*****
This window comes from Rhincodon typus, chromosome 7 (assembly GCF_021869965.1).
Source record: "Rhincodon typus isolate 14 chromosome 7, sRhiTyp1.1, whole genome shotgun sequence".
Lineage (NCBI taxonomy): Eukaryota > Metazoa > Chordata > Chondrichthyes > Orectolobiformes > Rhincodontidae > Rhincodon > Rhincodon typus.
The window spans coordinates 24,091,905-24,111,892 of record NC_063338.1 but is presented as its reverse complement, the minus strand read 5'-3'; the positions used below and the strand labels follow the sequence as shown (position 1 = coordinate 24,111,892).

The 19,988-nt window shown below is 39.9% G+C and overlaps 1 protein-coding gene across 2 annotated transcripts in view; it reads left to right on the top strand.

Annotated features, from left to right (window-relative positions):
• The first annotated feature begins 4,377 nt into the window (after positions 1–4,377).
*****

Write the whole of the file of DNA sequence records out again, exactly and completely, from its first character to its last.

This window comes from Rhincodon typus, chromosome 7 (assembly GCF_021869965.1).
Source record: "Rhincodon typus isolate 14 chromosome 7, sRhiTyp1.1, whole genome shotgun sequence".
Lineage (NCBI taxonomy): Eukaryota > Metazoa > Chordata > Chondrichthyes > Orectolobiformes > Rhincodontidae > Rhincodon > Rhincodon typus.
The window spans coordinates 24,091,905-24,111,892 of record NC_063338.1 but is presented as its reverse complement, the minus strand read 5'-3'; the positions used below and the strand labels follow the sequence as shown (position 1 = coordinate 24,111,892).

The 19,988-nt window shown below is 39.9% G+C and overlaps 1 protein-coding gene across 2 annotated transcripts in view; it reads left to right on the top strand.

Annotated features, from left to right (window-relative positions):
• The first annotated feature begins 4,377 nt into the window (after positions 1–4,377).